Halloween is a good night for divining too if you believe in such crap. The party game of Bobbing for Apples was originally a way of telling the future. Each player cut a chunk out of their apple and then inserted a fortune written on a small piece of paper. The apples were then chucked into a large tub of water and people took turns to retrieve an apple, using just their teeth. Thus every person had their fortune told. As a bonus, you should then peel your apple. The person with the longest unbroken length of peel is assured a long life. Finally, if single, you throw the apple peel over your shoulder. The right shoulder I presume as the demons are hiding on the left. Anyway, the shape of the letter the peel makes on landing is the initial of your future mate. Good news for Simons. Bad news for Kevins.
The old Celtic custom of lighting big Samhain bonfires (a tradition that has drifted forward to November 5th in the UK) enabled further fortune telling. Once the Halloween fire had died down, the hot ashes could be pushed out from the centre to form a circle around the fire. Within the circle of ashes and at its edge, each person would then lay a pebble. If, next day, any pebble had moved or was damaged in any way, the owner would die within twelve months.
Rather more bizarre was the art of seeing the future by way of mashed potatoes. It works a bit like apple bobbing. A number of charms are plopped into the spuds - a ring, a coin, a button, a heart-shaped charm, a shell and a key - and stirred in. Then all the lights in the room were turned out. Each person then, armed with a fork, endeavours to find the charms in the big bowl of mash. Whoever finds the ring will be married next. Whoever finds the coin will gain wealth. The button bachelorhood or spinsterhood. The heart means love is on the way. The shell indicates travel. And the key means success and power. I’m not sure if the spuds get eaten after this. Seems a bit unsanitary to me.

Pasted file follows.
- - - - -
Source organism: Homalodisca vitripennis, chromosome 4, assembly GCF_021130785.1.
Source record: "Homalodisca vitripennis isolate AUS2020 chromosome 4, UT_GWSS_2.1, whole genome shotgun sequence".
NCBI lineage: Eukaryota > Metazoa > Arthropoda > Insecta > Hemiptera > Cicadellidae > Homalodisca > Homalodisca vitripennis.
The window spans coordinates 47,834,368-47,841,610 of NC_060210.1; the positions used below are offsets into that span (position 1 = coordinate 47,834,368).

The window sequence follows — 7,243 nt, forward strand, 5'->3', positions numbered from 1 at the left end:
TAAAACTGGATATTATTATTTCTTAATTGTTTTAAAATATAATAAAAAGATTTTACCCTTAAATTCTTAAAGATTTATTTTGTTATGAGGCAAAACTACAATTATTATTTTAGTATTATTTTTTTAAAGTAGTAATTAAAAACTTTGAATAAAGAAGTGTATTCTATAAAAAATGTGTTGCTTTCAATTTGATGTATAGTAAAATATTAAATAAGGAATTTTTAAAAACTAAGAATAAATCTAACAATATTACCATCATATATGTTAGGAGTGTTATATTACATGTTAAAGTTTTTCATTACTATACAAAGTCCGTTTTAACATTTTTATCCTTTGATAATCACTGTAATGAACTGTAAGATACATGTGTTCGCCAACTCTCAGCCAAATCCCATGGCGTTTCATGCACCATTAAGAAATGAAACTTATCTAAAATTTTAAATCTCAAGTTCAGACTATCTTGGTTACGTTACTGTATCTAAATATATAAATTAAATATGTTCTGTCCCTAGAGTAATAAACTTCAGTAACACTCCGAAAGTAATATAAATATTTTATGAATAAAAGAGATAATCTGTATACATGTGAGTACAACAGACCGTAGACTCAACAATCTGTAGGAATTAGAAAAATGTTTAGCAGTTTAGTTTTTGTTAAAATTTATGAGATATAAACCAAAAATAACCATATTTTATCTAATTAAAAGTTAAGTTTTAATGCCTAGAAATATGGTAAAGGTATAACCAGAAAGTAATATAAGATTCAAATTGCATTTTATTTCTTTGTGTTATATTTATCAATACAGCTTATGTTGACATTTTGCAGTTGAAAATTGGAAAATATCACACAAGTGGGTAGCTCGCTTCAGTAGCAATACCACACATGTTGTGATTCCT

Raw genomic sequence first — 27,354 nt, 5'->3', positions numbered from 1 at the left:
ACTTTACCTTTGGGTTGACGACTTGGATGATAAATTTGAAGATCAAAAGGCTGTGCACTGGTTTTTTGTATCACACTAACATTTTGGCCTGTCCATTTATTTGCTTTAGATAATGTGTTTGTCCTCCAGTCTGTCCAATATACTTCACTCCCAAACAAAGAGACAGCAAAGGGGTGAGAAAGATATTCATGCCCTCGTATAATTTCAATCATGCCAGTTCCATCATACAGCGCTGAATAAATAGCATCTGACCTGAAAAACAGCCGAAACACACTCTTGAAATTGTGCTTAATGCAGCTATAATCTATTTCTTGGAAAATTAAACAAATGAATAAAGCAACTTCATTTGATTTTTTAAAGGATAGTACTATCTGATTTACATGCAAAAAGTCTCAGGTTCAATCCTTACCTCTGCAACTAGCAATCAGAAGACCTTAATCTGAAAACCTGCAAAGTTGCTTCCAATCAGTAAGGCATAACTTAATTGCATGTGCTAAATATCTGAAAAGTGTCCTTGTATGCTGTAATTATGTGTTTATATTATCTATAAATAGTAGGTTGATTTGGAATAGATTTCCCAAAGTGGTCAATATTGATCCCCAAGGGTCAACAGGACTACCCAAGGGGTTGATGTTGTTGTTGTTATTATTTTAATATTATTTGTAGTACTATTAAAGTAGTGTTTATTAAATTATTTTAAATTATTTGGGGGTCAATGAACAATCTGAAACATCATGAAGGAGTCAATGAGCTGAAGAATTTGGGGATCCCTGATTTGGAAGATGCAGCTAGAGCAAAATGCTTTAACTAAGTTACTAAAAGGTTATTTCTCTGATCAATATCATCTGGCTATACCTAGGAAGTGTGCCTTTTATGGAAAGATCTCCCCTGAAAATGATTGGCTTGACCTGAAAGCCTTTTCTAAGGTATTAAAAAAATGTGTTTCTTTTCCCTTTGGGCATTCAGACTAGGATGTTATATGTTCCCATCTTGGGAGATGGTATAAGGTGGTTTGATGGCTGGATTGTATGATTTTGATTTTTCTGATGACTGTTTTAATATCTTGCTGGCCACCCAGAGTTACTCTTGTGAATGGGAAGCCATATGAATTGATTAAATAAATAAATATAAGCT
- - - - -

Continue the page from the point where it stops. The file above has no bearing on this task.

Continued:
Now then, all you single ladies – forget Internet sites and speed dating. Here are a few handy Halloween tips for finding the perfect bloke:
Carry a lamp to a natural water source – such as spring or river – and you should be able to see your future loved one in the reflections in the water. And if you want to see your future children too, take a broken egg with you and chuck it in.
Alternatively, go out into the middle of a field and scatter hemp seeds. While you’re at it, say: “Hempseed I sow thee! Come after me and show me!” You should then be able to turn around and catch a glimpse of your Prince Charming. Of course, as someone with obviously ready access to cannabis hemp, you may have enjoyed a couple of doobies beforehand. Therefore you may see something quite different. Or you may not actually give enough of a toss to go anywhere. You might instead indulge in the much lazier practice of sticking a snail in a tin and seeing what initial it draws in slime by morning. But if even that is too much effort, stick a sprig of rosemary and a silver sixpence under your pillow on Halloween and you’ll see your future bloke in a dream.
Not wanting to leave the ladies out who do already have a partner, you’ll be pleased to know that you can check how faithful they are without recourse to webcams or private detectives. Simply select a letter they wrote to you – the more passionate the better – and lay it open on a table. Fold it nine times, pin the folds together, place the letter in your left-hand glove, and slip it under your pillow. If that night you dream about silver, gems, glass, castles or clear water, your bloke is faithful. If you dream of linen, storms, fire, wood, flowers, or he is saluting you, he’s up to no good with someone.
Now hang on … who dreams about linen or clear water these days? And what happens if you dream about shoes? Or, as I did recently, a mad monkey chasing me up a chimney with a cricket bat? Who writes love letters any more? And who wears gloves? I suggest a modern version:
‘Select a particularly saucy text message on your phone and leave it displayed on the screen as you tuck the phone inside a novelty sock and stick it under your pillow. Then, if you dream about money, bling, the shopping mall, the Beckhams or vodka, he’s a good boy. If you dream about fake designer labels, hoop earrings, bare midriffs, baggy trousers with ‘princess’ written across the arse, Bull Terriers, flat caps and burberry, he’s having it away with that Tracy from the chip shop.’
Happy Halloween, funsters!